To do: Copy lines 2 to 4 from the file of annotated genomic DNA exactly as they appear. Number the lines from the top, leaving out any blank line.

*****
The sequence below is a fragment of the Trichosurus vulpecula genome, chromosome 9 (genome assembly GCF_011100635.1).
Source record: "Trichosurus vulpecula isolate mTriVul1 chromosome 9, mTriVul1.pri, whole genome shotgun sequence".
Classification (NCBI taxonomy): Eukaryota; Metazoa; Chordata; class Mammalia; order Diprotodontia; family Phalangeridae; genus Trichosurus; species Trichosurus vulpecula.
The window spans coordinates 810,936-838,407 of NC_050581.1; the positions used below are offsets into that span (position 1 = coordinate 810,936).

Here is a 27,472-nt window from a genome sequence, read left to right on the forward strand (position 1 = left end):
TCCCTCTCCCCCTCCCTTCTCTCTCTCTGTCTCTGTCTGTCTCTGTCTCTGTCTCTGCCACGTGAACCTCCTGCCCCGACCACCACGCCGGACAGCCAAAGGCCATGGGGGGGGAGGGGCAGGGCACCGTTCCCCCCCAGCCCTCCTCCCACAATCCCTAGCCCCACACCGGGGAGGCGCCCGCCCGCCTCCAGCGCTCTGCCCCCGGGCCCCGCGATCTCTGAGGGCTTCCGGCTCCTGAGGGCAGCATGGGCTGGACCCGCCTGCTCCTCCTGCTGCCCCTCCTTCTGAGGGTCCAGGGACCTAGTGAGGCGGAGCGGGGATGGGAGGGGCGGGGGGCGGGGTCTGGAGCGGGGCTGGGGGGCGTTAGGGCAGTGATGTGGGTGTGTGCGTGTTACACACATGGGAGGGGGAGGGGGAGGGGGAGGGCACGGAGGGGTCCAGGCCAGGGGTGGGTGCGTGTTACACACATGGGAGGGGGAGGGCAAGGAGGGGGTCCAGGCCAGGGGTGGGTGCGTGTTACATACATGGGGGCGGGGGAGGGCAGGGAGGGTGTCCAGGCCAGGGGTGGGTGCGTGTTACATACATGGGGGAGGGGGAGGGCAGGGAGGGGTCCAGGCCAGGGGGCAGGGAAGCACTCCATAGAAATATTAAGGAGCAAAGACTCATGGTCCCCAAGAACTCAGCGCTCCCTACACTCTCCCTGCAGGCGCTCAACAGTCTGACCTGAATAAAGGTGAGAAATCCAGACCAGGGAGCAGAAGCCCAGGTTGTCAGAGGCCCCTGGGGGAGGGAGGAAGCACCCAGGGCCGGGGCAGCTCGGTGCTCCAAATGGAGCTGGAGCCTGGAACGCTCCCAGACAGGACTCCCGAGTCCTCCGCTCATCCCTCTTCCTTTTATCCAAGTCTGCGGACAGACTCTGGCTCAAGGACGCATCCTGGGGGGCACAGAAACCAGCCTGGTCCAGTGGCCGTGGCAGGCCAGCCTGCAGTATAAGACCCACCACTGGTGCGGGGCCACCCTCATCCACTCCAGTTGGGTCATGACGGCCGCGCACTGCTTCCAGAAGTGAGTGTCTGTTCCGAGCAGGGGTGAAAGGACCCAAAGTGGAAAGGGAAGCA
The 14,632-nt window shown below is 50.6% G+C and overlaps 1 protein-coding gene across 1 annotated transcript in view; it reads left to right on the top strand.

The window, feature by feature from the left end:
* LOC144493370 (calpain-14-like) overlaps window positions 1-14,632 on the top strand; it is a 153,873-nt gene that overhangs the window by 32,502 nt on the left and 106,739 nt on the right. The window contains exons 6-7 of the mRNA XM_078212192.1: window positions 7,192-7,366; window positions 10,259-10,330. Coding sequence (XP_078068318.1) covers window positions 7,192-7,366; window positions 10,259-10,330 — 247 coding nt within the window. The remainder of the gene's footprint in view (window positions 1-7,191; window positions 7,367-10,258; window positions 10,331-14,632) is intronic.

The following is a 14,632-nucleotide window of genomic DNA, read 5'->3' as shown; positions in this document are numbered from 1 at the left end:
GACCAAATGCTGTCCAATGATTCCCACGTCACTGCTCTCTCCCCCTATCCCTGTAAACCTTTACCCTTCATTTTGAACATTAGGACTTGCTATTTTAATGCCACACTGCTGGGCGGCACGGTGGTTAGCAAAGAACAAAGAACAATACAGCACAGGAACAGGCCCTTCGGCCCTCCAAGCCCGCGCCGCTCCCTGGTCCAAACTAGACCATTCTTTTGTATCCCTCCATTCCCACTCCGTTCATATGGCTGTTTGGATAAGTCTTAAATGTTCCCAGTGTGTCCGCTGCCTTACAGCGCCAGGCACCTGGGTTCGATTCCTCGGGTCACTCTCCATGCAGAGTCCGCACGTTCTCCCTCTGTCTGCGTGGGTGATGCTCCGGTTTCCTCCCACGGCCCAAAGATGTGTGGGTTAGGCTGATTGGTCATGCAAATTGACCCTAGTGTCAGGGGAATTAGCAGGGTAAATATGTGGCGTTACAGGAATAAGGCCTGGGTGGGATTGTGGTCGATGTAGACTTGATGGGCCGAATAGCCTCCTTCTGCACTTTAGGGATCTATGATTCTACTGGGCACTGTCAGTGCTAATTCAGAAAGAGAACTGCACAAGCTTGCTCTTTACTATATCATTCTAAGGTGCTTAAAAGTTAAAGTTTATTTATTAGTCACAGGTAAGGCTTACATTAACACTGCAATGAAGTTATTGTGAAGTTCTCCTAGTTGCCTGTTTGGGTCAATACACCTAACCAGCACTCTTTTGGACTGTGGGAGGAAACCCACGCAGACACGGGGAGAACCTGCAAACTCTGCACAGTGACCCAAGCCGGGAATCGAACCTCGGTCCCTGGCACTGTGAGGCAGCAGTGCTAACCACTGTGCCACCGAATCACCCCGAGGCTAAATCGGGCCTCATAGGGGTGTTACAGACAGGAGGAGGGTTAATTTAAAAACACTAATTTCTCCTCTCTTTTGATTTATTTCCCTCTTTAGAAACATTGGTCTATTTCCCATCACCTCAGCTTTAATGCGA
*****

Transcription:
Source record: "Trichosurus vulpecula isolate mTriVul1 chromosome 9, mTriVul1.pri, whole genome shotgun sequence".
Classification (NCBI taxonomy): Eukaryota; Metazoa; Chordata; class Mammalia; order Diprotodontia; family Phalangeridae; genus Trichosurus; species Trichosurus vulpecula.
The window spans coordinates 810,936-838,407 of NC_050581.1; the positions used below are offsets into that span (position 1 = coordinate 810,936).